August 13, 2008; 01.00
On the situation in South Ossetia (press review)
1. Russia seeks to bring situation in Georgian-S. Ossetian conflict area back to normal
Russia seeks to bring the situation in the Georgian-South Ossetian conflict area back to normal, and it is to that end that Russian peacekeepers have been making efforts in South Ossetia, Russia’s Foreign Minister Sergei Lavrov told a news
conference in Moscow following his meeting with his Finnish counterpart Alexander Stubb.
Lavrov said the only acceptable solution to the situation was a withdrawal of the Georgian troops from South Ossetia and the signing of a legally binding agreement on the non-use of force.
2. Lavrov accused the Georgian authorities of genocide and ethnic cleansings in South Ossetia.
Georgia’s President Mikhail Saakashvili’s criminal decision to stage an act of aggression against the republic of South Ossetia has triggered a humanitarian disaster. Russia has no trust in the current Georgian leadership
Lavrov offered assurances that Russia would honour all of its pledges to carry through the operation to force the aggressor to accept peace. According to him, Russia’s action in South Ossetia is in compliance with Article 51 of the UN
Charter, which provides for any country’s right to an individual or joint self-defence.
3. German analyst blames escalation of S.Ossetia’s conflict
A prominent German analyst, the head of the Global Communications Agency Lorenz Haag believes that the real aim pursued by the organizers of barbaric attacks against Russian citizens in South Ossetia was to drive a wedge between the peoples of
Russia and unleash a new bloodbath in the Caucasus.
Addressing reporters in Berlin, Mr. Haag blamed the escalation of the conflict on nationalist demagogues and those who support them. Regrettably, the United States let Georgia believe that no matter what happened Washington would be on its side,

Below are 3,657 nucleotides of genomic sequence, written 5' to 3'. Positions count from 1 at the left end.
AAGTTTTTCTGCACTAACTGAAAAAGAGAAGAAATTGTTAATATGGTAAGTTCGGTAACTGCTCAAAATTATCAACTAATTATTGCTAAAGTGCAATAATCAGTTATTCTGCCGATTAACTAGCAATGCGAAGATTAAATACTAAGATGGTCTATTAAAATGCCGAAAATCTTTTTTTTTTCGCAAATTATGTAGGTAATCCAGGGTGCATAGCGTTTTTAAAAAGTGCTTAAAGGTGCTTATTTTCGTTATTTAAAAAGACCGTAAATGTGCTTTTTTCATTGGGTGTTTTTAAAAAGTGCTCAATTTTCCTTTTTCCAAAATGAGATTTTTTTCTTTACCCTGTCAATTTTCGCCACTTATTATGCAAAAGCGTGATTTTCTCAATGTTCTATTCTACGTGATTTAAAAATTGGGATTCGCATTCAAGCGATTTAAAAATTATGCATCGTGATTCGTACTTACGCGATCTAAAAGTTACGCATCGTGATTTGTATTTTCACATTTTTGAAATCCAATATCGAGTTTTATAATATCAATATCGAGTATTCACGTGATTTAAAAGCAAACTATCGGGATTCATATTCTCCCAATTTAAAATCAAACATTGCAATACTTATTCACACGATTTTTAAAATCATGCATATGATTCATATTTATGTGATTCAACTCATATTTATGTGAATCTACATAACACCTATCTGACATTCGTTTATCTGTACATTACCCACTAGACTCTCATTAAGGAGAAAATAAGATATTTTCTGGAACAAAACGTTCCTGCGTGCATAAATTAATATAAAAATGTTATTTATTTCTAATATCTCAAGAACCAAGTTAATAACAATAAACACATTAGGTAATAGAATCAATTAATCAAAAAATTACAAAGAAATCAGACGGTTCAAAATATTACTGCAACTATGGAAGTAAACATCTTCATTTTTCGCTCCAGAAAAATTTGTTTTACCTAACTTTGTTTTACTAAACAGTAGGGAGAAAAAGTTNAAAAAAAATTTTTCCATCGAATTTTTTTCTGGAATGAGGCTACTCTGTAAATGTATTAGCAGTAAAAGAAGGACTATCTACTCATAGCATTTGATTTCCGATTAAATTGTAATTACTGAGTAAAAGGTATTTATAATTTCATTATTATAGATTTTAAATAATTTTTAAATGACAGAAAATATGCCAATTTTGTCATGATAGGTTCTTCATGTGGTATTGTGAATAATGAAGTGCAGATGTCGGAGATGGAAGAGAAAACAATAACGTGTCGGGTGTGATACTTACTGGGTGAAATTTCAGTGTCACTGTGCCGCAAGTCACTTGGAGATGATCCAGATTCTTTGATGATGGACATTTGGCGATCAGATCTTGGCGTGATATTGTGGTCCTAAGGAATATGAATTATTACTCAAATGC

the analyst said.
He added that one thing Georgia should finally understand is that there can be no peace in the Caucasus without Russia.
4. Lavrov : Moscow opposed to Georgian peacekeepers staying S.Ossetia
Russia is opposed to Georgian peacekeepers staying in South Ossetia in the future, Russian Foreign Minister Sergei Lavrov stated on Tuesday.
"Georgian peacekeepers can no longer stay in South Ossetia. They disgraced their title. They committed a crime by shooting at their comrades with whom they had served in the same peacekeeping contingent," Lavrov told a
news conference after talks with his Finnish counterpart Alexander Stubb.
"How can it be discussed, how can one even allow the possibility that the Georgian military, in some capacity, can again remain in South Ossetia. But Russian peacekeepers will certainly stay there," he noted.
"We'll carry though our duty to protect the population of South Ossetia, which repeatedly was attacked by Tbilisi - in the early 1990s, and three years ago, in the autumn of 2005, when Mr.Saakashvili tried to unleash a war and take
South Ossetia by force," Lavrov underlined.
Georgian army units should be pulled out from the zone of the Georgian-South Ossetian conflict, Lavrov said. Among such places, Lavrov named the district of Gori, which accommodates the military facilities that Georgia used for aggression against
the breakaway republic.
He also said Russia was not pursuing any objectives other than securing peace and safe living of the people of South Ossetia.
"The only way out is to secure such a situation so that Georgian troops leave, so that they're not in South Ossetia any more and sign legally binding accords on non-use of force. So that there’re no opportunities to repeat what the
Georgian leadership has done," he said.
Russia’s actions in South Ossetia conform to Article 51 of the UN Charter, which fixes the right to individual and collective self-defense," Lavrov stated.
According to: official web-sites of the President of the Russian Federation, of the Government of the Russian Federation, of the Ministry of the Foreign Affaires of the Russian Federation, ITAR-TASS News Agency, Russia Today TV